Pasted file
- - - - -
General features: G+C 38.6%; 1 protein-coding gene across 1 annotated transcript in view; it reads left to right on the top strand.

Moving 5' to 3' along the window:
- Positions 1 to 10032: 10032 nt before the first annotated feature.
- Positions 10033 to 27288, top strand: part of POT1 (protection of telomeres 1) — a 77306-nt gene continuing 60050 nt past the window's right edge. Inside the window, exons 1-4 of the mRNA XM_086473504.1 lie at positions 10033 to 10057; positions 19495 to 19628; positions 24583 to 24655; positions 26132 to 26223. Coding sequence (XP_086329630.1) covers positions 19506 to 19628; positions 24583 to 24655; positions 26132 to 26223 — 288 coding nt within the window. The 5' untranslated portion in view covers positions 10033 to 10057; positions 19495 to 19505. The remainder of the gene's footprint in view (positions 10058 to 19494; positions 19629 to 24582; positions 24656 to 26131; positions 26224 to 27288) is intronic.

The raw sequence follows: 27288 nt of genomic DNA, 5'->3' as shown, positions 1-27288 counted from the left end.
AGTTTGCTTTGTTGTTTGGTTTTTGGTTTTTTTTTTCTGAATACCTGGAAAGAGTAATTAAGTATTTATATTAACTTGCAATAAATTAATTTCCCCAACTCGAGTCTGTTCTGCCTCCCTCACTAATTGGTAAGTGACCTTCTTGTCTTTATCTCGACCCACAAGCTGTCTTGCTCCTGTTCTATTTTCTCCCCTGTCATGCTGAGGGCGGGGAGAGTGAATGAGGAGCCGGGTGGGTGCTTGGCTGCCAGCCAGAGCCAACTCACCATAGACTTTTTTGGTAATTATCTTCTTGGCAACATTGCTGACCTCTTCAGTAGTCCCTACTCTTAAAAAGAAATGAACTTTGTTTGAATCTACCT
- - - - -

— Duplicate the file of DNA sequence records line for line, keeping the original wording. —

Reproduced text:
General features: G+C 38.6%; 1 protein-coding gene across 1 annotated transcript in view; it reads left to right on the top strand.

Moving 5' to 3' along the window:
- Positions 1 to 10032: 10032 nt before the first annotated feature.
- Positions 10033 to 27288, top strand: part of POT1 (protection of telomeres 1) — a 77306-nt gene continuing 60050 nt past the window's right edge. Inside the window, exons 1-4 of the mRNA XM_086473504.1 lie at positions 10033 to 10057; positions 19495 to 19628; positions 24583 to 24655; positions 26132 to 26223. Coding sequence (XP_086329630.1) covers positions 19506 to 19628; positions 24583 to 24655; positions 26132 to 26223 — 288 coding nt within the window. The 5' untranslated portion in view covers positions 10033 to 10057; positions 19495 to 19505. The remainder of the gene's footprint in view (positions 10058 to 19494; positions 19629 to 24582; positions 24656 to 26131; positions 26224 to 27288) is intronic.

The raw sequence follows: 27288 nt of genomic DNA, 5'->3' as shown, positions 1-27288 counted from the left end.
AGTTTGCTTTGTTGTTTGGTTTTTGGTTTTTTTTTTCTGAATACCTGGAAAGAGTAATTAAGTATTTATATTAACTTGCAATAAATTAATTTCCCCAACTCGAGTCTGTTCTGCCTCCCTCACTAATTGGTAAGTGACCTTCTTGTCTTTATCTCGACCCACAAGCTGTCTTGCTCCTGTTCTATTTTCTCCCCTGTCATGCTGAGGGCGGGGAGAGTGAATGAGGAGCCGGGTGGGTGCTTGGCTGCCAGCCAGAGCCAACTCACCATAGACTTTTTTGGTAATTATCTTCTTGGCAACATTGCTGACCTCTTCAGTAGTCCCTACTCTTAAAAAGAAATGAACTTTGTTTGAATCTACCT